Saving Christchurch Cathedral Square
Development plans have been collapsing in Cathedral Square. The convention centre has been pushed out to 2018. The cathedral remains a ruin. Has it become the black hole of the rebuild? JOHN McCRONE reports.
Does Cathedral Square have a future? Once the obvious heart of Christchurch, its premier location, the square is fast becoming the black hole of the rebuild.
Just consider its multiple problems. And the way its failure could blight the whole eastern corner of the central city between Hereford and Gloucester Sts.
Sure there is the whopping great $500 million convention centre that the Government is going to build – its gift to the city, $284m coming from the public purse, the rest from its commercial partners – which will fill one whole side of Cathedral Square.
That alone will plug the gap created by the demolition of some two dozen Christchurch landmarks, from the Farmers department store and central library to the 1960s Government Life building and swanky Victoria Apartments tower built only in 2005.
However critics say this will be a couple of blocks of dead space. Architecturally imposing no doubt, but with little real connection to the Christchurch public and the civic life of the square.
It was going to be the Arts Precinct next door to the convention centre which was to be the square's real driver, giving it a new performing arts focus.
The wonderful revamp of the Isaac Theatre Royal was intended as only the start of making Cathedral Square the anchor of a high brow entertainment district.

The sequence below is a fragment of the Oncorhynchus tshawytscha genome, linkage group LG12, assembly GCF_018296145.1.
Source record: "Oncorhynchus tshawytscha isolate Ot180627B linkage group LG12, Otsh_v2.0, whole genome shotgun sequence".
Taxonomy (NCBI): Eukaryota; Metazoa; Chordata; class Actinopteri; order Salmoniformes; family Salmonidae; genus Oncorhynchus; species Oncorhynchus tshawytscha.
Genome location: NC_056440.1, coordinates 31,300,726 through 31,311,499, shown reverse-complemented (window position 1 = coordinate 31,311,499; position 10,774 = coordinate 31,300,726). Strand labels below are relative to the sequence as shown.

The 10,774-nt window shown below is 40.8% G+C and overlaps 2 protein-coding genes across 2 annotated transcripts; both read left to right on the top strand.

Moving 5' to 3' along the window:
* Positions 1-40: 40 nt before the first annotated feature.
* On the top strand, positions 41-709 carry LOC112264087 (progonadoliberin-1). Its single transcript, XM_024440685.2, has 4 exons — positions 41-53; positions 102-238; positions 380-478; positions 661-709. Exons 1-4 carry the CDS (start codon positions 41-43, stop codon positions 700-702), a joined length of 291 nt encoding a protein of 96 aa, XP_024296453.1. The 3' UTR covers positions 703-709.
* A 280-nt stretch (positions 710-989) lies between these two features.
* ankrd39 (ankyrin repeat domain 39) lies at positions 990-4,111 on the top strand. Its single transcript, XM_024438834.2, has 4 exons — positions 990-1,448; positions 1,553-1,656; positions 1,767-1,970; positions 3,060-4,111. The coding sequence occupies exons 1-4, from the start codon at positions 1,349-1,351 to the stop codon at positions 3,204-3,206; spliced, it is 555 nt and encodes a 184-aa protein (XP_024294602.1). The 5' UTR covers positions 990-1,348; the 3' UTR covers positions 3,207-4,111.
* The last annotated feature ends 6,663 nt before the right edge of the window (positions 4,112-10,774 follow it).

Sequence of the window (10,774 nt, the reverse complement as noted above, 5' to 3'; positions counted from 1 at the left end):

Yet that prospect has largely fizzled because the money is going to be spent on saving the Town Hall auditorium and James Hay theatre over in Kilmore St instead.
Cathedral Square will get the rebuilt central library, double the size of the old one. And that's probably still the brightest bit of news.
Although even there, questions have been raised as to whether it is the best location in terms of accessibility. Public transport and cheap parking will a hike away for book borrowers.
After that, it all gets grim again. Who else is going to be building around the square?
Clearly it won't be office blocks in a hurry. Ngai Tahu's announcement that it has signed accountancy firm EY and several government departments to a coming development on the old central police station site is final confirmation that Cambridge Tce has emerged as the new CBD.
By contrast, any plans for Cathedral Square have only been collapsing.
One family investor group, Cristo Ltd, said it was giving up efforts to develop the half-demolished BNZ House on the Colombo St corner entrance to Cathedral Square. It was better off taking its insurance pay-out to Auckland.
It now turns out a second family investor group, Central City Estates, has seen its own dreams turn to dust on the ex-ANZ plot just opposite at 9 Cathedral Square.
ASB Bank had announced in late 2013 that it was going to take this prime spot as a tenant. Architectural drawings were released of a four-storey regional headquarters.
But when questioned on the lack of building, family spokesman Chris Bayley admits ASB quietly pulled the plug last December. It is not happening.
So the corporate tenants have voted with their feet. And it is becoming difficult to see who the square is even meant to be for anymore.
Don't forget its biggest problem of all – the bombed ruins of Christ Church Cathedral. If the cathedral gets turned into some modernist glass exercise, the square will even have lost its role as the heritage cornerstone of the city.